CSA Exam: Registrar Perspective

Report
Dan Berkeley
GP Maryport Health Services
Practical aspects of the CSA
◦ Costs and booking
◦ Set up of the exam/what to expect
on the day
 My thoughts on the exam
◦ How to prepare as a GPR
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Final of the two exam parts of the MRCGP
Cannot be done until 3rd year
Used to only be 3 sittings/year, now 8.
GPR can have four attempts! (unless they run
out of money first)
You do not need to have passed the AKT first,
although practically most have
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Cost 1563 pounds (including 10% discount)
Book on the RCGP website, you don’t get any
choice over day or time
Add to this 100 pounds for train, 150 for
hotel, 50 for food etc and its a pretty
expensive, and unpleasant, holiday
This is now tax deductable following
Bannerjee vs HMRC 2008 ruling, but they still
take it to the wire
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Will vary depending on time of day you are
sitting
Morning sitting
Arrive 7.30am, sit around for 30 mins in
locked room, avoid eye contact
Briefing for 15 minutes, more waiting
Led through to exam room, items in locker,
clear bag for equipment (see list)
Own room, ipad with 13 cases, 15 mins to
look at before exam starts
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Horn blows
Patient knocks and enters, examiner follows
and sits in corner
10 full minutes i.e. longer than ‘real’ consults
Goes very quickly
7 cases – ‘break’ – avoid eye contact
6 more cases
Fire alarms – avoid eye contact
Pm sessions allegedly even more waiting
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Finished! Massive relief
May have dissociated to the extent can’t
remember the cases
Try to enjoy the rest of the day
Up to 6 weeks before you hear results
Hopefully a one off experience...
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What does the college suggest you do?
◦ The exam is representative of UK general practice,
so if you of the standard to be a GP in the UK you
will pass the exam
◦ They want us to train our GPRs to be a good GP and
use Calgary Cambridge style communication skills
(standard consultation model in the UK)
◦ This is putting a lot of pressure on the exam to be
perfect
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Priority 1 : train to be a good GP – of course!
Priority 2: prepare for the CSA
PLEASE DON’T FALL INTO THE TRAP OF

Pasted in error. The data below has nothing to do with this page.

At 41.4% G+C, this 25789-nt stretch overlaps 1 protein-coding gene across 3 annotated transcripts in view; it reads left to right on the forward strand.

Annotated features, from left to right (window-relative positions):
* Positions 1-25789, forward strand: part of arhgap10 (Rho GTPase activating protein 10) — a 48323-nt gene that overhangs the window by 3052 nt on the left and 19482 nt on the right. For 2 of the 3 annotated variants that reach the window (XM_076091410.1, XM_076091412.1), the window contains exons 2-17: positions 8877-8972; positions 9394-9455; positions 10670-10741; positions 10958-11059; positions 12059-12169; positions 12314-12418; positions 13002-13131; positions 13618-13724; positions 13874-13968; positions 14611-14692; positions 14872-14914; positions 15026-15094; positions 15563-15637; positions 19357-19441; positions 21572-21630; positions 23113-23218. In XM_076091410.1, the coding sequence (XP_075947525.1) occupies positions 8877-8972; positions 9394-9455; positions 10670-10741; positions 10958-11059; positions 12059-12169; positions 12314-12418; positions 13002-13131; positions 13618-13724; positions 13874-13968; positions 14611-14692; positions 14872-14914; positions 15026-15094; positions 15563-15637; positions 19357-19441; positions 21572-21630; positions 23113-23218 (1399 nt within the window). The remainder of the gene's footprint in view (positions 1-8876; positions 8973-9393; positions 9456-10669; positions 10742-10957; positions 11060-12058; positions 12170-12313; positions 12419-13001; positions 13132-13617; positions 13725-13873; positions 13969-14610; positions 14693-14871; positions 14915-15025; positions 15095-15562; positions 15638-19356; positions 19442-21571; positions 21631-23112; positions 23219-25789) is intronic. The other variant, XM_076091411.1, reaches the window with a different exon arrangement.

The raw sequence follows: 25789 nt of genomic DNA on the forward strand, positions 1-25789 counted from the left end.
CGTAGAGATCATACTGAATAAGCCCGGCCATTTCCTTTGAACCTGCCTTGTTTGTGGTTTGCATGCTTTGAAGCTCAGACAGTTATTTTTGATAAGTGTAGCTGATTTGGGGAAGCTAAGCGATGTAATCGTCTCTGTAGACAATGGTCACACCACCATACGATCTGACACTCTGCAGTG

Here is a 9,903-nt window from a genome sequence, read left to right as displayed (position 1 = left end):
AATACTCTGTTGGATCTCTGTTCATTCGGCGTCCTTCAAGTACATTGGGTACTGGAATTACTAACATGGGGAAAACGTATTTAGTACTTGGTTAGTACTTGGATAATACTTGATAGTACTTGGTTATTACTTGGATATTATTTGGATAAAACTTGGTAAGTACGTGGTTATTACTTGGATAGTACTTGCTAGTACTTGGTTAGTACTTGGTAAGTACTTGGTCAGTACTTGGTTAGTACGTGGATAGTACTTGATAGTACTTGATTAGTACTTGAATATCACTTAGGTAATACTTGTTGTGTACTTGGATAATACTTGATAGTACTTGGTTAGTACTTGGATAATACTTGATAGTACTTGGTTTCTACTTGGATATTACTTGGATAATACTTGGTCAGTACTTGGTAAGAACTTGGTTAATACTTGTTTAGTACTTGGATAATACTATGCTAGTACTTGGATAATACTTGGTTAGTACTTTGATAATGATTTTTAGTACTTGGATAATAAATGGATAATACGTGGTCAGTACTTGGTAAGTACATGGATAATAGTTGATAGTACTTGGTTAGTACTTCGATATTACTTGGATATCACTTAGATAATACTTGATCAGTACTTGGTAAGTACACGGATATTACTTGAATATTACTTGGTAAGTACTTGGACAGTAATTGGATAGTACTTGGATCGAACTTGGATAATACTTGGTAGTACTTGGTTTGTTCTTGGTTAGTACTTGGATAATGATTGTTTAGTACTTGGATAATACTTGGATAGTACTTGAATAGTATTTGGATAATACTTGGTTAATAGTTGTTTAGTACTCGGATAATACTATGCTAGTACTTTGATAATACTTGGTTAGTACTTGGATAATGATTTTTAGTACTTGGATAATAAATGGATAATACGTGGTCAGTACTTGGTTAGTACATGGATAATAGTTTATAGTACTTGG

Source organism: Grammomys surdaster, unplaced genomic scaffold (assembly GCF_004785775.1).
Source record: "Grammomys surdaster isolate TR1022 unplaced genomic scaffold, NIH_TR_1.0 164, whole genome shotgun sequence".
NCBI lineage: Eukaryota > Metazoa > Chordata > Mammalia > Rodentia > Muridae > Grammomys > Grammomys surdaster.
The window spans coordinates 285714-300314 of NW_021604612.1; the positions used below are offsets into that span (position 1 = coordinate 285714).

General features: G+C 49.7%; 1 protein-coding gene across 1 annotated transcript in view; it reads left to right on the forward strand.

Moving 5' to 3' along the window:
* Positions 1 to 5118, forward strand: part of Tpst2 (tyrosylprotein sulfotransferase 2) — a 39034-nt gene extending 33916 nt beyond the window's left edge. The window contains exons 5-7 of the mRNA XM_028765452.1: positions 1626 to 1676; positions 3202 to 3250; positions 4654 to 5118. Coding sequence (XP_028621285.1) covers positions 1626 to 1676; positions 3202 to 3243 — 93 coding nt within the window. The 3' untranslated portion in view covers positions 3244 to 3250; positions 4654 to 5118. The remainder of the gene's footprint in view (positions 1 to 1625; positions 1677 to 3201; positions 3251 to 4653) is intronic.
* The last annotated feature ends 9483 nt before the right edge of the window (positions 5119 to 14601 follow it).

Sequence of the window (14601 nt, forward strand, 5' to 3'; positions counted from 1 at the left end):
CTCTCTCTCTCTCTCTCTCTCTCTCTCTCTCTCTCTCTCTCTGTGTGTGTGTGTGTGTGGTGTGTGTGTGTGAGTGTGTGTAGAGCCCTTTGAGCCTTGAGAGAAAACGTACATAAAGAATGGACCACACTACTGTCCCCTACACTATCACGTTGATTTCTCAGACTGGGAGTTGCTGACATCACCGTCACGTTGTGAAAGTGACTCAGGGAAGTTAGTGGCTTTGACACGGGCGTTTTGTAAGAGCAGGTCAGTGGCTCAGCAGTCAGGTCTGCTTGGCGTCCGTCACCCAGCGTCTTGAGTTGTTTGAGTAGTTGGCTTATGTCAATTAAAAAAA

THINKING PRIORITY 2 WILL SIMPLY FOLLOW
PRIORITY 1 IF DONE WELL – this would only be
the case if the exam was a perfect
representation of UK general practice
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The exam is not directly testing your ability to
be a GP.
It is using an imperfect surrogate measure:
◦ Can you consult an actor pretending to be a patient,
whilst being observed in a room in London
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Got frightened because one of our friends
failed and had to extend his training
Took the exam early (before we were back in
GP for 3rd year) so we could have ‘a second
shot’ if need be. (No longer relevant with 8
sittings)
Small group work ++ using cases in books
and online
Critique of consultations and endless role
play practice – simulating the exam
Mix of UK and foreign graduates – important
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Firstly, ensure that you are becoming a good
GP – Clearly most important priority!
Secondly, in the 6-12 months prior to the
exam do specific CSA training as well
Try to simulate the CSA
◦ Role play
◦ Consider meeting in small groups, this is not
something for your tutorials – you should be doing
it outside work
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Consider taking the exams early and back to
back to give yourself chance for resits
◦ Less stress ‘I can always take it again’
◦ Only ‘revise’ once
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If you are well prepared (more later) your
main enemy on the day is stress, it will make
you consult differently to how you normally
do, or practised to do.
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Scoring system